•Travel for the month is estimated to be 263.0 billion vehicle miles.
•Cumulative Travel for 2011 changed by -1.3% (-26.0 billion vehicle miles).”
Knowledge Problem: Nest’s elegant learning thermostat — but is it transactive? :
“Nest also offers a website with more granular data, remote adjustment capabilities (and I expect that those adjustments can be automated, although the article doesn’t specify), and money-saving energy-saving suggestions.
But even more importantly, Nest comes equipped with a Zigbee chip and wi-fi, so it will be a discoverable device on your home network, and able to communicate with a digital meter and other digital devices in the home. It sounds like it has enough intelligence in it to be extensible over time to be a portal for automating the behavior of smart digital devices in the home … and it can be transactive, and consequently make the home transactive and the homeowner capable of automating the responses of a wide range of smart devices in the home to respond autonomously to price signals. If a grid is not transactive it’s not a smart grid, and Nest looks like it will be a step in that direction. The other necessary condition for a smart grid is retail choice and the customer being able to choose dynamic pricing that Nest can automate. Without retail choice and dynamic pricing, the smart grid is not smart.
A final interesting note about Nest is its path to market: rather than going the mass utility deployment route, Nest is going direct to consumer, hurrah!”
[This technology is important (1) for the potential for use of road pricing in vehicles, with taxi-meters (2) feedbacks to drivers (e.g. intelligent speed adaptation), especially if related to insurance, (3) vehicle-to-grid technologies: electric vehicle home charging and peak balancing]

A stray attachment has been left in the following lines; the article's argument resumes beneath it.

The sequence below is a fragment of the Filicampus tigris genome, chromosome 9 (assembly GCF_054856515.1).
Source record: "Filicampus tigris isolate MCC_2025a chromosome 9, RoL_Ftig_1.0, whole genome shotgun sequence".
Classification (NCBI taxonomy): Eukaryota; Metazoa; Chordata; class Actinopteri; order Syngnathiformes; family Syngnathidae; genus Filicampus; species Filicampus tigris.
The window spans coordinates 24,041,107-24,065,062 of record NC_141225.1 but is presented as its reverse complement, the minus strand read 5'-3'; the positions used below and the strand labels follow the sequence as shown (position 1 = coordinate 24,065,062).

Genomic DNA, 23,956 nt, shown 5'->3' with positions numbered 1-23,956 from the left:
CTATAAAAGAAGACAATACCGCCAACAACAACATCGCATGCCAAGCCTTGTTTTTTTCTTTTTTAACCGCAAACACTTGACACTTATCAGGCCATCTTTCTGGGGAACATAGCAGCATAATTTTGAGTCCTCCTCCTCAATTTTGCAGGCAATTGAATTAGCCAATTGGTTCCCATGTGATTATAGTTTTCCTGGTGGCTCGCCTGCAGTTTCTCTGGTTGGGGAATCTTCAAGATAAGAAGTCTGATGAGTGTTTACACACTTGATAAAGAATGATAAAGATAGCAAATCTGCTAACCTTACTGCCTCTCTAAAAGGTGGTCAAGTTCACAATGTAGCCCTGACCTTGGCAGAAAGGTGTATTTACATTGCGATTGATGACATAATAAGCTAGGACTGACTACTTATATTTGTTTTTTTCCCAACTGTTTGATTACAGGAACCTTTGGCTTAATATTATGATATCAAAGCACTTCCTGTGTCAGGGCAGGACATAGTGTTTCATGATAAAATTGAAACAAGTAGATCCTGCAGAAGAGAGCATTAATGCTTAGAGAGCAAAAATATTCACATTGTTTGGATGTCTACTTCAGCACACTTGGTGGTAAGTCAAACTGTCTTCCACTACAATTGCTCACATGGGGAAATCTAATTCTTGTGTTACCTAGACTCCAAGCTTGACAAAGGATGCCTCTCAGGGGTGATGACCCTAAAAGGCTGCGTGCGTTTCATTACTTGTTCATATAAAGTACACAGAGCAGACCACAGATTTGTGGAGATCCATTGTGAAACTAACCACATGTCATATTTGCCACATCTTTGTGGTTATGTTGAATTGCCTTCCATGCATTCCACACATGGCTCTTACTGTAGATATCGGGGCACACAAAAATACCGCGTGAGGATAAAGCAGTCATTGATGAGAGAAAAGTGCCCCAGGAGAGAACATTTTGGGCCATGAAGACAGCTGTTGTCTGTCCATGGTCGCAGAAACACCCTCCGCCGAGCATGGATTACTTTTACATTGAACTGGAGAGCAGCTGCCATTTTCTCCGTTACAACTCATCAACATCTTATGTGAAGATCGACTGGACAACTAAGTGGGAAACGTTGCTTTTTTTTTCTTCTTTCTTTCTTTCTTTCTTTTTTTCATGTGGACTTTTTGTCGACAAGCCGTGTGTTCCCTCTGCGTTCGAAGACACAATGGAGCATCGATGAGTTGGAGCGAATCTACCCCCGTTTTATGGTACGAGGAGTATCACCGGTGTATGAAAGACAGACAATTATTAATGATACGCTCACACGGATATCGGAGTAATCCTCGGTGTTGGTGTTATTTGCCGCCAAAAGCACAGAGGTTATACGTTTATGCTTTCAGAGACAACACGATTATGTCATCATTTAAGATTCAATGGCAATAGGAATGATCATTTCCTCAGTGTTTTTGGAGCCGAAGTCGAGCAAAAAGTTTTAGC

The Washington Post: Full Intercounty Connector to open Nov. 22 : “The full Intercounty Connector is scheduled to open Nov. 22, Maryland transportation officials said late Thursday.”
October 26, 2011
Nick Sudheimer @ MnDaily: City to revamp traffic lights system [Best general article on signals I have seen, correctly uses the word "actuated" in a sentence]
Josh Wolanin @ Downtown Journal
Minneapolis earns ‘walk friendly’ gold status: “Minneapolis is one of 10 cities recognized as a Walk Friendly Community and one of only three to earn a gold-level award for plans and policies aimed at keeping pedestrians safe and comfortable.” [It could be friendlier, the judges should get out of downtown.]
Steven Levy @ Wired: Brave New Thermostat: How the iPod’s Creator Is Making Home Heating Sexy Major media campaign on a new thermostat, inspired by the Prius: “So Matsuoka changed the algorithms, shifting the Nest’s personality to more of a gentle coach than a noodge with a climate-change slide show. Her model was the dashboard on the Toyota Prius hybrid car. Just as the Prius provides feedback on fuel consumption, the Nest gives owners a sense of how they’re using energy — and an incentive to save, as opposed to a guilt trip when they don’t. Now, when you set the energy to a temperature-saving level, the Nest awards you with a virtual leaf — a little icon that Nest hopes you will cherish. It’s like a DIY carbon offset.”
David Agren @ USA Today: Bicycles roll into fashion in Mexico City : “The local environment secretariat estimates there are 100,000 cycling trips made daily in Mexico City, which is home to nearly 9 million residents. An additional 11 million people live in suburbs around the city.” [So if they are like Americans, those 9 million are making at least 27 million trips, so this is about a 0.3% mode share for Bikes in Mexico City. I am not sure that is sufficient to constitute a trend.]
October 25, 2011